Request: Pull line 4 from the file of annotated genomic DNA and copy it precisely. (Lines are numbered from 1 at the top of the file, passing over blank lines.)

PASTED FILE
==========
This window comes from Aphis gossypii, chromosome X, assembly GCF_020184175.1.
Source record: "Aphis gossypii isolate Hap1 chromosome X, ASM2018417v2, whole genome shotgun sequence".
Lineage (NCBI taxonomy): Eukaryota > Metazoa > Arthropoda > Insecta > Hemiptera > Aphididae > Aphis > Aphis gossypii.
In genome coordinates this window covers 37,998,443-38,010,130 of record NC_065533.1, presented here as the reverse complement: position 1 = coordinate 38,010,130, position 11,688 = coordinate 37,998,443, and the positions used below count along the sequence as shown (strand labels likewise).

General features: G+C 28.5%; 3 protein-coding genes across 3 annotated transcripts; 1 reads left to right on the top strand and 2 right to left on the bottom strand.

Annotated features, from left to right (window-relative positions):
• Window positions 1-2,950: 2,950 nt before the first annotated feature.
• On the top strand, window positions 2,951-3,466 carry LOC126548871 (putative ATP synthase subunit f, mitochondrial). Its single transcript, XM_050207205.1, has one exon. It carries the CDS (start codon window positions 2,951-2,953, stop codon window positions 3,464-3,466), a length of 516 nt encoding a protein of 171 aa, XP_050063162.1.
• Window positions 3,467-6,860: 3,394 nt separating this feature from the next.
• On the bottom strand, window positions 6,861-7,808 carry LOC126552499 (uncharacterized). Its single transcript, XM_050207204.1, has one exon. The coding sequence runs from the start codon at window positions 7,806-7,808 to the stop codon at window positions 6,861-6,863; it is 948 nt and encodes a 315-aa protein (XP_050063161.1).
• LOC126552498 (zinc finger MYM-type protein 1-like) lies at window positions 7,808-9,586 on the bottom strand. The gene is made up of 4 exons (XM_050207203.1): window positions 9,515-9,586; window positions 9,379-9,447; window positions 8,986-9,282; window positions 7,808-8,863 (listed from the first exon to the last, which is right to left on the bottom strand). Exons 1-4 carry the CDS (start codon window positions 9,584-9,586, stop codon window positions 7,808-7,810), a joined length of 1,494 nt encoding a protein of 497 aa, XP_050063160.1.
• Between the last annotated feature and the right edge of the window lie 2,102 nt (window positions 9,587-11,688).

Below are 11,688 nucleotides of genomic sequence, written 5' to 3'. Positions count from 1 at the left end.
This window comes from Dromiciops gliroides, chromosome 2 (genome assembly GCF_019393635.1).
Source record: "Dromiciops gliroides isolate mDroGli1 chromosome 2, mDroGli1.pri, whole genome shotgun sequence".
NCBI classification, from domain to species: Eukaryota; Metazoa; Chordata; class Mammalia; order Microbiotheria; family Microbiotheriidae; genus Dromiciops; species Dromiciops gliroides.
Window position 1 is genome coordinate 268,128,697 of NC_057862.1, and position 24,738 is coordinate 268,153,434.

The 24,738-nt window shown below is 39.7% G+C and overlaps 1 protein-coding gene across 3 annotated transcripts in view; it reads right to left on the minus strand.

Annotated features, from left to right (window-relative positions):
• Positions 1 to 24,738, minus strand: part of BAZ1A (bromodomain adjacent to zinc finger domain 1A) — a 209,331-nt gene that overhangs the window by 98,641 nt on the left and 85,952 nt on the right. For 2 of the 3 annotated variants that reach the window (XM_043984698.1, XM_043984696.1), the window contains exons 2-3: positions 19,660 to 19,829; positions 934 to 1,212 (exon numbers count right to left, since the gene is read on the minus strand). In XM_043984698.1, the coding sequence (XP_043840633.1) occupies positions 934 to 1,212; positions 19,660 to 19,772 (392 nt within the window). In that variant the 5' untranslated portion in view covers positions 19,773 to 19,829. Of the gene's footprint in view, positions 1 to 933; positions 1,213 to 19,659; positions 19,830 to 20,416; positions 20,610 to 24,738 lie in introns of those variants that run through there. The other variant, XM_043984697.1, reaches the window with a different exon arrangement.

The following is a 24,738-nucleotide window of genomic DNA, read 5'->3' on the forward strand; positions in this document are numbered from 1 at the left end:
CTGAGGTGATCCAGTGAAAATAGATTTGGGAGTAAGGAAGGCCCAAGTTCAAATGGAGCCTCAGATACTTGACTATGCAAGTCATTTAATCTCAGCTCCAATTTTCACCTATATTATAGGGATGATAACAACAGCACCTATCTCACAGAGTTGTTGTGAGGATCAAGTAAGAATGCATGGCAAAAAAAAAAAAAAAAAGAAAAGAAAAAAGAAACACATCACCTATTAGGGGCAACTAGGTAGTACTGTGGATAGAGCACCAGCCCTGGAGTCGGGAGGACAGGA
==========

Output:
In genome coordinates this window covers 37,998,443-38,010,130 of record NC_065533.1, presented here as the reverse complement: position 1 = coordinate 38,010,130, position 11,688 = coordinate 37,998,443, and the positions used below count along the sequence as shown (strand labels likewise).